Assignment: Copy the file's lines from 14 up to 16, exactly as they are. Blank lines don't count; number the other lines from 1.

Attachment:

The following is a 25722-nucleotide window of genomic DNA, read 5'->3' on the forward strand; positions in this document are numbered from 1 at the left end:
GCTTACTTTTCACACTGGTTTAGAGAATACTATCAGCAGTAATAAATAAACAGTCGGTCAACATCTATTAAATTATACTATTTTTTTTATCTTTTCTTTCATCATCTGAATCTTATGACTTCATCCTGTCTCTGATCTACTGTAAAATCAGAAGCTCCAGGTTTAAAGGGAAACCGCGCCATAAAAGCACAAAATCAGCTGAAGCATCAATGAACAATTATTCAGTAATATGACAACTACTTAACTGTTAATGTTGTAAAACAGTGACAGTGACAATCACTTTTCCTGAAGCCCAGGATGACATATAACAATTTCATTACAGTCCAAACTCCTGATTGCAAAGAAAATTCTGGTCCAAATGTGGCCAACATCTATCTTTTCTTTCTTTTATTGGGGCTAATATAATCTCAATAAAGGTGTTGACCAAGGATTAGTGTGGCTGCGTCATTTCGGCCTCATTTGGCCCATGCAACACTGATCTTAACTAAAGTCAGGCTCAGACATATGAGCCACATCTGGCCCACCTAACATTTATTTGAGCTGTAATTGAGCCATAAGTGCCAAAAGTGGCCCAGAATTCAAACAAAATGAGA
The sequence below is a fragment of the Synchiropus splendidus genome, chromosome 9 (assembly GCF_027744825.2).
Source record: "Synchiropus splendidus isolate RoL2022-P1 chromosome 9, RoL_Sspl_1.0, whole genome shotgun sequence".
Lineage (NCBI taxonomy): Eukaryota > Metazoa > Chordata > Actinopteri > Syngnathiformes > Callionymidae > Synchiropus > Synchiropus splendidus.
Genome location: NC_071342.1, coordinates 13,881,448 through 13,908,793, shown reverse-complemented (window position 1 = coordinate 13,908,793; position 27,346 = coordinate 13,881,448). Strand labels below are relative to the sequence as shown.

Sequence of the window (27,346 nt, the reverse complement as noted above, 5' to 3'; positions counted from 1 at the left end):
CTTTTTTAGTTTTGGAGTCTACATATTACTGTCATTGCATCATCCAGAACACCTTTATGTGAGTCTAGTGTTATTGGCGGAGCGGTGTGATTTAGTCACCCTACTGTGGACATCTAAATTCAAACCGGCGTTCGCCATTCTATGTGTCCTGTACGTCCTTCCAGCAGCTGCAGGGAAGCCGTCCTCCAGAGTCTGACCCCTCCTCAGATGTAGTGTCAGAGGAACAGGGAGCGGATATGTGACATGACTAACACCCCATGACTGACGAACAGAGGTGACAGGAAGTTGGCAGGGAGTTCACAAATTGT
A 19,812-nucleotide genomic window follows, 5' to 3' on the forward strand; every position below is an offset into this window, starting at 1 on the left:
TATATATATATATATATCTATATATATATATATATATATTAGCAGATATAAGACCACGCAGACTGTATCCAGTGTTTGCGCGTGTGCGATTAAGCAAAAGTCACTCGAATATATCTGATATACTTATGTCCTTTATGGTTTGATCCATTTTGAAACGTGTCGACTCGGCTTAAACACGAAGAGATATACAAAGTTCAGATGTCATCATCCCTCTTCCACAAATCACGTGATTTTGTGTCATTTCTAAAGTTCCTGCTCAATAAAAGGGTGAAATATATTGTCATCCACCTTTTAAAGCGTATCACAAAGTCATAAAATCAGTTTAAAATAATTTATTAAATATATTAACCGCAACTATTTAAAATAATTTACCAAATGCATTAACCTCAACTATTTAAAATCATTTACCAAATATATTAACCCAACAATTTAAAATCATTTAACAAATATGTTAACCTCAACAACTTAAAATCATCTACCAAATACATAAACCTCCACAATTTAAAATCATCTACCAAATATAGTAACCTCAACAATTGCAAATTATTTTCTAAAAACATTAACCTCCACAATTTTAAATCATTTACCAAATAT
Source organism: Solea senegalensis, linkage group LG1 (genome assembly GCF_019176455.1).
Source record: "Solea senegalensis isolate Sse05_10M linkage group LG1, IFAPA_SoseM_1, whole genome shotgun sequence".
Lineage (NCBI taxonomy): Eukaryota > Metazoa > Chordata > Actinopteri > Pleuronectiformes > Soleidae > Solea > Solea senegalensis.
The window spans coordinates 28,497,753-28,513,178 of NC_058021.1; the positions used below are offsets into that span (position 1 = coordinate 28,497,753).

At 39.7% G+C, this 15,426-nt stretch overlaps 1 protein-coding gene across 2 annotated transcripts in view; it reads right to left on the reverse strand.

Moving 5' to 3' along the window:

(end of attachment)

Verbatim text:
The window spans coordinates 28,497,753-28,513,178 of NC_058021.1; the positions used below are offsets into that span (position 1 = coordinate 28,497,753).

At 39.7% G+C, this 15,426-nt stretch overlaps 1 protein-coding gene across 2 annotated transcripts in view; it reads right to left on the reverse strand.

Moving 5' to 3' along the window: